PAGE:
Healthy Eating During Adolescence

Healthy Lifestyle

What is healthy eating?

Eating healthy is an important part of a healthy lifestyle and is something that should be taught at a young age. The following are some general guidelines for helping your adolescent eat healthily. It is important to discuss your adolescent’s diet with his or her health care provider before making any dietary changes or placing your adolescent on a diet. Discuss the following healthy eating recommendations with your adolescent to ensure he or she is following a healthy eating plan:

1.Eat 3 meals a day, with healthy snacks.

2. Increase fiber in the diet and decrease the use of salt.

3. Drink water. Try to avoid drinks that are high in sugar. Fruit juice can have a lot of calories, so limit your adolescent’s intake. Whole fruit is always a better choice. 

4. Eat balanced meals.

5. When cooking for your adolescent, try to bake or broil instead of fry.

6. Make sure your adolescent watches (and decreases, if necessary) his or her sugar intake.

7. Eat fruit or vegetables for a snack.

8. Decrease the use of butter and heavy gravies.

9. Eat more chicken and fish. Limit red meat intake, and choose lean cuts when possible. 

Healthy eating during adolescence

Healthy eating during adolescence is important as body changes during this time affect an individual’s nutritional and dietary needs. Adolescents are becoming more independent and making many food decisions on their own. Many adolescents experience a growth spurt and an increase in appetite and need healthy foods to meet their growth needs. Adolescents tend to eat more meals away from home than younger children. They are also heavily influenced by their peers. Meal convenience is important to many adolescents and they may be eating too much of the wrong types of food, like soft drinks, fast-food, or processed foods.

Also, a common concern of many adolescents is dieting. Girls may feel pressure from peers to be thin and to limit what they eat. Both boys and girls may diet to “make weight” for a particular sporting or social event.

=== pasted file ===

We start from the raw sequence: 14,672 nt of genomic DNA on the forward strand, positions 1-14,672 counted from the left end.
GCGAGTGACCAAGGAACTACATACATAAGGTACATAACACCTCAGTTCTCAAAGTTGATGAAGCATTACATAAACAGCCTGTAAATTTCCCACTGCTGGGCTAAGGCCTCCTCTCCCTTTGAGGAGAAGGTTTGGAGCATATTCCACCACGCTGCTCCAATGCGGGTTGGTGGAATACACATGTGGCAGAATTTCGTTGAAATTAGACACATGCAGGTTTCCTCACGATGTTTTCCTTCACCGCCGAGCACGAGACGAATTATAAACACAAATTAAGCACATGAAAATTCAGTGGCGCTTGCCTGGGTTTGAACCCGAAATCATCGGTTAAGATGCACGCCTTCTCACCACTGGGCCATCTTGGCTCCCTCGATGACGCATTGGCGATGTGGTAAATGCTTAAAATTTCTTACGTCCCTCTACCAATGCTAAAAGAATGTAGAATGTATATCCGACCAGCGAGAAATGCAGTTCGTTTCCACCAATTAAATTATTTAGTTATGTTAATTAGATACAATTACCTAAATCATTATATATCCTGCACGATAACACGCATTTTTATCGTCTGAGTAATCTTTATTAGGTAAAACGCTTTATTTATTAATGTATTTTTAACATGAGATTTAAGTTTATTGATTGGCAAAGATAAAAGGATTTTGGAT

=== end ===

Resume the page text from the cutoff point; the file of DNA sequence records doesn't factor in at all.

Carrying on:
The following are some helpful considerations as you prepare meals for your adolescent:

1. Arrange for teens to find out about nutrition for themselves by providing teen-oriented magazines or books with food articles and by encouraging them and supporting their interest in health, cooking, or nutrition.

2. Take their suggestions, when possible, regarding foods to prepare at home.

3. Experiment with foods outside your own culture.

4. Have several nutritious snack foods readily available. Often, teenagers will eat whatever is convenient.

5. If there are foods that you do not want your teens to eat, avoid bringing them into the home.

Making healthy food choices

The MyPlate icon is a guideline to help you and your adolescent eat a healthy diet. MyPlate can help you and your adolescent eat a variety of foods while encouraging the right amount of calories and fat.

The USDA and the U.S. Department of Health and Human Services have prepared the following food plate to guide parents in selecting foods for children age 2 and older.

The MyPlate icon is divided into 5 food group categories, emphasizing the nutritional intake of the following:

1. Grains, with at least half of the grains being whole grains

2. Fruits

3. Vegetables

4. Protein foods, including seafood, lean meats and poultry, eggs, legumes (beans and peas), soy products, and nuts and seeds

5. Dairy products, including fat-free or low-fat milk, yogurt, and cheese

How to use the MyPlate icon:

The MyPlate icon is meant to be a general guide. You do not need to provide each food group at every meal. Choose foods from all 5 food groups throughout the day.

Grains: At least half of the grains should be whole grains, such as whole-wheat bread, brown rice, and oatmeal.

Fruits: Fruits can be fresh, frozen, canned, or dried.

Vegetables: Aim for a variety of vegetables, including dark green, red and orange, legumes (beans and peas), and starchy vegetables.

Protein foods: Choose seafood, lean meats and poultry, eggs, legumes (beans and peas), soy products, and nuts and seeds.

Dairy: Go for fat-free or low-fat dairy, including milk, yogurt, cheese, and fortified soy beverages.

Calories: The number of calories you need depends on your age, sex, height, weight, and physical activity level.

Fats: Limit solid fats and added sugars.

Salt and sodium: Choose and prepare foods with little salt and sodium.

Alcohol: If you drink alcoholic beverages, do so in moderation.

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